NEWS
By Marego Athans and Marego Athans,SUN STAFF | September 28, 1997
Taimak Holland, 10, has about 14 unread books waiting at home. Still, the Randallstown boy attached himself to a table of smooth hardcovers in front of the Washington Monument yesterday until his father came up with the cash."
NEWS
By Joanne C. Broadwater and Joanne C. Broadwater,SPECIAL TO THE SUN | January 27, 2002
For children who struggle with the reading disorder known as dyslexia, a library might seem like an intimidating place. But at the Jemicy School in Baltimore County, children with dyslexia tumble eagerly into the world of books. Fresh from their classrooms, they hurry into the reading room where librarian John Clayton is waiting to share a story. They take off their shoes and nestle in oversized pillows beneath a picture window that frames a view of the school's scenic campus in Owings Mills.
FEATURES
By Dave Rosenthal | March 4, 2013
Book lovers in the Baltimore-Washington area should circle September on their calendars, to save dates for a pair of big festivals. The Library of Congress National Book Festival will be held Sept. 21 and 22 on the mall in Washington. The event always attracts an all-star lineup of authors, poets and illustrators. In 2012, featured authors included T.C. Boyle, Geraldine Brooks, Junot Diaz, Patricia Cornwell and Jeff Kinney. The Baltimore Book Festival will follow a week later in the city's Mt. Vernon neighborhood.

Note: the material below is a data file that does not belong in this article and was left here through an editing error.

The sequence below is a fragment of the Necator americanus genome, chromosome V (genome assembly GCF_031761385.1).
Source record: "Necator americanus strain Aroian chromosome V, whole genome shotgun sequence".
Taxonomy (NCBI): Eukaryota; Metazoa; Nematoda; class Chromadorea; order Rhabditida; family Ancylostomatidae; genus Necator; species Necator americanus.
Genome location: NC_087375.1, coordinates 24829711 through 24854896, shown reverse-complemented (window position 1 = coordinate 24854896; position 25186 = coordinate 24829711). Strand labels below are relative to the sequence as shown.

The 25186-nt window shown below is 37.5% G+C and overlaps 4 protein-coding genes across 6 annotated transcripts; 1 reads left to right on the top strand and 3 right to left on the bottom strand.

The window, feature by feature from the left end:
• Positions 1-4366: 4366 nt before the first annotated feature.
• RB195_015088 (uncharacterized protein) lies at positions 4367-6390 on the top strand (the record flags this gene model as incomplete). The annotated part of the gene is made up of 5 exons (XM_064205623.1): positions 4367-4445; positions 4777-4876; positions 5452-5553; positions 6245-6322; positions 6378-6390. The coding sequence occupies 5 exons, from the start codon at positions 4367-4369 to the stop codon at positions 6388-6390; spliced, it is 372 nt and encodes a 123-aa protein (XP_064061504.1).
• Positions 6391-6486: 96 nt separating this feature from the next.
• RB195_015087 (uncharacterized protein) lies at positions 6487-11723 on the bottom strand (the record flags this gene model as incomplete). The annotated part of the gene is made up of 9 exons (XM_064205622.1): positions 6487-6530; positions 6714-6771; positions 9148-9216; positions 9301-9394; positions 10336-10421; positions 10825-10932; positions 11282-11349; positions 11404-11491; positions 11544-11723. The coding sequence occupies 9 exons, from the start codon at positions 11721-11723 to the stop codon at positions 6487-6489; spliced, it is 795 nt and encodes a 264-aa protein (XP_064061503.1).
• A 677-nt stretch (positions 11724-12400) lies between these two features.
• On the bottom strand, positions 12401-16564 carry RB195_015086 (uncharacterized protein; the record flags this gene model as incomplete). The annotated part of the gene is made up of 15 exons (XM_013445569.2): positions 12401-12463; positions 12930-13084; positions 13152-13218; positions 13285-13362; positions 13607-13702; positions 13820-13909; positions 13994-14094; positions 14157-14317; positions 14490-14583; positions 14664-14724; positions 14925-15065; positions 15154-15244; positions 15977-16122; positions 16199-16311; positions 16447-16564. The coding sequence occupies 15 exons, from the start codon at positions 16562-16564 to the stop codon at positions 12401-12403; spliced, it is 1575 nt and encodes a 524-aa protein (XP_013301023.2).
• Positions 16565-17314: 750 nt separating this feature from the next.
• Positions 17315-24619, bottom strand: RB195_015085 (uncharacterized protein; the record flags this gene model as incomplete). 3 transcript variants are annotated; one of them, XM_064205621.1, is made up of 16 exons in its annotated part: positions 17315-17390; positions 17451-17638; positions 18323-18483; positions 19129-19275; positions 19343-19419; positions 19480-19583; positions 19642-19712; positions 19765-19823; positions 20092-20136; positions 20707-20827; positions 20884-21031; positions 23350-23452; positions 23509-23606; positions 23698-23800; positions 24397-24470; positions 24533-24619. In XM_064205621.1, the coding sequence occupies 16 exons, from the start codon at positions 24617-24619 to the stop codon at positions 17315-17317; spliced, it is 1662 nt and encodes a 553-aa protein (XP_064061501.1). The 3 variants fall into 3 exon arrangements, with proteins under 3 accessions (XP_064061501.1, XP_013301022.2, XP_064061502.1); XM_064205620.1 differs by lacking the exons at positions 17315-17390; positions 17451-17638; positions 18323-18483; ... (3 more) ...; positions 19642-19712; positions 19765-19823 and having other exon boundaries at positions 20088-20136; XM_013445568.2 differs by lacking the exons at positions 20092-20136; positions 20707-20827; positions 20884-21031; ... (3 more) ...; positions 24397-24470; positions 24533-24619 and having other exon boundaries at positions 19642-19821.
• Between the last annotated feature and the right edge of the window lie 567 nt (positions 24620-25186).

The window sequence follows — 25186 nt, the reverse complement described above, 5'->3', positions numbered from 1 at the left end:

FEATURES
By Dave Rosenthal | February 8, 2013
With Valentine's Day approaching, it's a good time to review some of the literary love stories that have been set in Baltimore. In an article in the latest issue of the Sun magazine, reporter Jill Rosen highlights the relationships of H.L. Mencken, Edgar Allan Poe and F. Scott Fitzgerald -- all three of which ended in tragedy. Here are excerpts from that article. -- Sara Powell Haardt ... understood Mencken's commitment to his work. He appreciated her independence. They were two level-headed agnostics who loved Baltimore.
FEATURES
By Dave Rosenthal | February 6, 2013
Book lovers have a new source for finding good reads: Bookish , a new website created by Hachette, Penguin and Simon & Schuster. The site, which kicked off today, offers articles, reading recommendations and options to buy books through Amazon, Barnes & Noble and other sources. Though it was bankrolled by the three publishers, the site promises to highlight a much wider array of books in its magazine-like style. Today, Elizabeth Gilbert takes issue with Philip Roth and other authors who have complained that the writing life is too grueling.